LENOX -- Graduates entering the job market this month continue to face long odds of landing a paid position, especially in their chosen field.
Even short-term summer jobs are hard to come by, so internships are the first, or last, resort for students who need to save money to help pay their college expenses and keep their loans at a manageable level.
Fortunately, our area's arts and entertainment venues and the hospitality industry, especially restaurants and inns, provide temporary employment for several thousand local residents, though many work for minimal wages and, at eateries, primarily for tips.
Increasingly, many who need work have to settle for unpaid internships, in some cases with college credit, in others simply as a potentially valuable entry for their still-slim resumes.
In a highly significant legal ruling this past week that received minimal attention amid the swirl of major news events, a Federal District Court in New York ruled that a film company, Fox Searchlight Pictures, violated U.S. and New York state minimum wage laws by failing to pay production interns. The use of free labor is a long-standing tradition in the movie business as well as elsewhere.
Employment research firms have estimated there are more than one million internships that employ college students each year, half of them unpaid, according to published reports.
In his ruling on Tuesday, Judge William H. Pauley III wrote that two undergraduate interns on the film "Black Swan" had done the same work as regular employees, without gaining any educational benefit that could be applied as college credit. The parent company, 20th Century Fox, intends to appeal the decision.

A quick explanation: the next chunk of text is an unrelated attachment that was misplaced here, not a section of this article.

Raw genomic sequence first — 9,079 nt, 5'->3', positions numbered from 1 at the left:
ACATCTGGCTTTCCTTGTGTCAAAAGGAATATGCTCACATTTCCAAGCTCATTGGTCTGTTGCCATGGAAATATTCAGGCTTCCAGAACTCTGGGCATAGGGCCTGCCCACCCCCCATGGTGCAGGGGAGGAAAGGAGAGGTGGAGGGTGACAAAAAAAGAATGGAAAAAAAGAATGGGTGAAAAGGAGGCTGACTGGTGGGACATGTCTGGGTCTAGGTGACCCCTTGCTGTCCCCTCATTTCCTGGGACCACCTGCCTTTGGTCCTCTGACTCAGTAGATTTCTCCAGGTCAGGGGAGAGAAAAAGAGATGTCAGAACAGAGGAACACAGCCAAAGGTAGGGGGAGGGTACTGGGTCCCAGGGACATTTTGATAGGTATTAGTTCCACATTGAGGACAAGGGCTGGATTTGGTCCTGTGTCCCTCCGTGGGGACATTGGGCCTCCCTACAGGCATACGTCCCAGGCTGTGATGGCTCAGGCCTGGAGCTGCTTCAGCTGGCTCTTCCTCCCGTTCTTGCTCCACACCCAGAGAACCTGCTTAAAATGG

The successful lawsuit by the two interns -- one of them, Eric Glatt, an M.B.A. degree-holder from Case Western Reserve University -- stated that their duties included making travel plans for other workers, tracking purchase orders, assembling office furniture, taking out garbage, answering phones and collecting lunch orders.
Glatt compared his internship to an accounting clerk, filing paperwork and ferrying cash between the production office and the film set.
So much for the supposed glamour of show business. But this scut work is frequently performed by entry level employees who are glad to have their first paying position as a foothold in the industry.
It's easier to justify the use of free labor on a temporary basis at a struggling nonprofit. At a larger operation, and certainly at a for-profit business, the practice becomes questionable.
The judge advocated using U.S. Labor Department guidelines for unpaid internships -- they should not be to the immediate advantage of the employer, the work must parallel the vocational training given in an educational environment, the intern must benefit from the experience and the duties cannot supplant those of a regular paid employee.
Judge Pauley dismissed as mostly irrelevant the justification that unpaid interns may receive academic credit.
Glatt, now a first-year student at Georgetown University Law School in Washington, D.C., told the student newspaper The Hoya that he hopes Georgetown, with its Jesuit tradition of social justice, will take a stand to help eliminate unpaid internships by neither encouraging students to pursue them nor awarding academic credits.
Now switching career paths away from the movie industry, Glatt told the newspaper: "I decided I was tired of pretending things were fine when they really weren't fine. I also recognized that suing one's employer is not a good way to get hired again in that industry and public interest law sounded like a great way to be of better service."
It's a tough world out there for young people seeking paid work, whether for the summer or longer- term. It would behoove employers to weigh carefully the standards outlined by Judge Pauley to determine whether the internships they offer meet the test.
To contact Clarence Fanto: email@example.com